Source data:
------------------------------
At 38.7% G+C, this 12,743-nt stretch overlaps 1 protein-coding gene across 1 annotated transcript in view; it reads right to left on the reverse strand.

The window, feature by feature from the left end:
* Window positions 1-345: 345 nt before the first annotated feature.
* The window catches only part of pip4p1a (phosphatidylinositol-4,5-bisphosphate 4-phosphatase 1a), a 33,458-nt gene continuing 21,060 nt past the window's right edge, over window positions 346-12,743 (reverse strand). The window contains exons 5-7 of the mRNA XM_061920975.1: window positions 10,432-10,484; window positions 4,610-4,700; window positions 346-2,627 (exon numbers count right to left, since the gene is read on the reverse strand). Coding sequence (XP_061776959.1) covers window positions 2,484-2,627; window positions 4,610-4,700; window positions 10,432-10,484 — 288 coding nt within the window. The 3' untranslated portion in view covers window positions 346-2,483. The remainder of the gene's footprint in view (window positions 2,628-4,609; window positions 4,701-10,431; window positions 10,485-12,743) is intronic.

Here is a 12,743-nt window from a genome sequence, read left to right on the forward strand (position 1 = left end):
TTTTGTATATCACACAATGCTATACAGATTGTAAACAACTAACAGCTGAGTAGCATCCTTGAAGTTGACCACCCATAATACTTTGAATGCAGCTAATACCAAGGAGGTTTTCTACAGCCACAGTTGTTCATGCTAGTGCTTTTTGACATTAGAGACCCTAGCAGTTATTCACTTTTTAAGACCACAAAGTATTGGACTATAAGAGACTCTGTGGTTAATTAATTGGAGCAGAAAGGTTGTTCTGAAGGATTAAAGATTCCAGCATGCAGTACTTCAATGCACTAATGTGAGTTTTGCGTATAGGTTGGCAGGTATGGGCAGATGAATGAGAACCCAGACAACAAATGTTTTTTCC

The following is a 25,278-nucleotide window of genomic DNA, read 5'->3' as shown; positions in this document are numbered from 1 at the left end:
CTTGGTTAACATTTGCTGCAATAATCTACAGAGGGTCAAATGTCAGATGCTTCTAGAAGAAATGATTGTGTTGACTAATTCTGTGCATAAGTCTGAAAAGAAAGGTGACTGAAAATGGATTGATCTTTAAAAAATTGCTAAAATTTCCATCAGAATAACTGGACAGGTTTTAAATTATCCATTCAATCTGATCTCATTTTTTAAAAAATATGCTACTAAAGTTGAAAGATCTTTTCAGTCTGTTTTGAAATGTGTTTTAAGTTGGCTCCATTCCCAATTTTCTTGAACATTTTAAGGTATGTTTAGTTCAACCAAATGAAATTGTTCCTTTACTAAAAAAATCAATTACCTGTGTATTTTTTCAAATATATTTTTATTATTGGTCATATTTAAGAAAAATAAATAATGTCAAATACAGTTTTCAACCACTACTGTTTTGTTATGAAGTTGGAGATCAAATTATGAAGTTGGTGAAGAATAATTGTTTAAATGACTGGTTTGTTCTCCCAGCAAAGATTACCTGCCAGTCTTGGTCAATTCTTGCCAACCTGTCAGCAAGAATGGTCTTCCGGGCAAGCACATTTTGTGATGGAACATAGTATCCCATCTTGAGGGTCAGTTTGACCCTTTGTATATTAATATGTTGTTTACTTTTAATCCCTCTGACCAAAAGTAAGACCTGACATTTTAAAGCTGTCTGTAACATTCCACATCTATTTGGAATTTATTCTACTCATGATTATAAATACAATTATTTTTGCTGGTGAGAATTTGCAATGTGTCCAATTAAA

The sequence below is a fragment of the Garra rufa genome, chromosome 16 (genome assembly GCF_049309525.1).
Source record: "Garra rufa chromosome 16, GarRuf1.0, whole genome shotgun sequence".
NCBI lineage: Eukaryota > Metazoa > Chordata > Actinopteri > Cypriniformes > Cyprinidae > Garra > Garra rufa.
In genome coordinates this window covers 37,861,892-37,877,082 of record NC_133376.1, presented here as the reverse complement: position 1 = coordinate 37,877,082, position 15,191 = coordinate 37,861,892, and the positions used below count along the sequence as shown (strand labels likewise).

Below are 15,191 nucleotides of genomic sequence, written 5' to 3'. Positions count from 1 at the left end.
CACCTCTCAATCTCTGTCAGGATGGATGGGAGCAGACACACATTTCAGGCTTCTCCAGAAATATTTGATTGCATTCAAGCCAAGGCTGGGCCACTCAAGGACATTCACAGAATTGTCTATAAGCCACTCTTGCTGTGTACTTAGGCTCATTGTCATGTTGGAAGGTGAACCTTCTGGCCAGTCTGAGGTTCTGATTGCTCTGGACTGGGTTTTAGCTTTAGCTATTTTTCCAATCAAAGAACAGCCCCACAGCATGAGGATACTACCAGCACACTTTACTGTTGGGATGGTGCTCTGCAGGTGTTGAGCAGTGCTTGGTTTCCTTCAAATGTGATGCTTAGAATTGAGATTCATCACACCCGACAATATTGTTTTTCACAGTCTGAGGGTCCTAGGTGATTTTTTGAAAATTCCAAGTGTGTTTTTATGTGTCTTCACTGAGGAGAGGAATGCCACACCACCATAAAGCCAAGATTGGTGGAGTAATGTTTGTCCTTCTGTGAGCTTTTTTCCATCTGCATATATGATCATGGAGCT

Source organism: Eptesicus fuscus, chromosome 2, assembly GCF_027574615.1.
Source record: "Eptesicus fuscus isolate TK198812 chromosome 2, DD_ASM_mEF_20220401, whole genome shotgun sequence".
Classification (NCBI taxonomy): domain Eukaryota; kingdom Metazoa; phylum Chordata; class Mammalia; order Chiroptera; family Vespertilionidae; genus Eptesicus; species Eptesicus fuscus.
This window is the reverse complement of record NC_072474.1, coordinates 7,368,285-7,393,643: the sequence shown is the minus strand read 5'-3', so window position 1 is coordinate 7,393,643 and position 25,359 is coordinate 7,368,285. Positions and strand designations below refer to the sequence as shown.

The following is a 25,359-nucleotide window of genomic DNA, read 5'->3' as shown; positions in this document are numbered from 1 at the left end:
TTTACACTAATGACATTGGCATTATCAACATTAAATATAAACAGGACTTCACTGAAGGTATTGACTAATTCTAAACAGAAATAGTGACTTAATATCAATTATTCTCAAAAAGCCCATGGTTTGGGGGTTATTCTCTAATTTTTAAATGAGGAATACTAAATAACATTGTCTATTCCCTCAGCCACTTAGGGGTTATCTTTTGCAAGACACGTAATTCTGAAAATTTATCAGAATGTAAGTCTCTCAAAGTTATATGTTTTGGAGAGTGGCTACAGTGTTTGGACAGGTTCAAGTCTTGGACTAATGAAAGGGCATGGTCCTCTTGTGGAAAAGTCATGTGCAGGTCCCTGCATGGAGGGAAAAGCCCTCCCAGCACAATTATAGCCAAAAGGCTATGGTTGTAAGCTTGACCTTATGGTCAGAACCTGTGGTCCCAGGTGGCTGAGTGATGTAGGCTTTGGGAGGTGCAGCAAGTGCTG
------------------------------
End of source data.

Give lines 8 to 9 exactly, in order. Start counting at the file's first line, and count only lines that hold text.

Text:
CTTGGTTAACATTTGCTGCAATAATCTACAGAGGGTCAAATGTCAGATGCTTCTAGAAGAAATGATTGTGTTGACTAATTCTGTGCATAAGTCTGAAAAGAAAGGTGACTGAAAATGGATTGATCTTTAAAAAATTGCTAAAATTTCCATCAGAATAACTGGACAGGTTTTAAATTATCCATTCAATCTGATCTCATTTTTTAAAAAATATGCTACTAAAGTTGAAAGATCTTTTCAGTCTGTTTTGAAATGTGTTTTAAGTTGGCTCCATTCCCAATTTTCTTGAACATTTTAAGGTATGTTTAGTTCAACCAAATGAAATTGTTCCTTTACTAAAAAAATCAATTACCTGTGTATTTTTTCAAATATATTTTTATTATTGGTCATATTTAAGAAAAATAAATAATGTCAAATACAGTTTTCAACCACTACTGTTTTGTTATGAAGTTGGAGATCAAATTATGAAGTTGGTGAAGAATAATTGTTTAAATGACTGGTTTGTTCTCCCAGCAAAGATTACCTGCCAGTCTTGGTCAATTCTTGCCAACCTGTCAGCAAGAATGGTCTTCCGGGCAAGCACATTTTGTGATGGAACATAGTATCCCATCTTGAGGGTCAGTTTGACCCTTTGTATATTAATATGTTGTTTACTTTTAATCCCTCTGACCAAAAGTAAGACCTGACATTTTAAAGCTGTCTGTAACATTCCACATCTATTTGGAATTTATTCTACTCATGATTATAAATACAATTATTTTTGCTGGTGAGAATTTGCAATGTGTCCAATTAAA

The sequence below is a fragment of the Garra rufa genome, chromosome 16 (genome assembly GCF_049309525.1).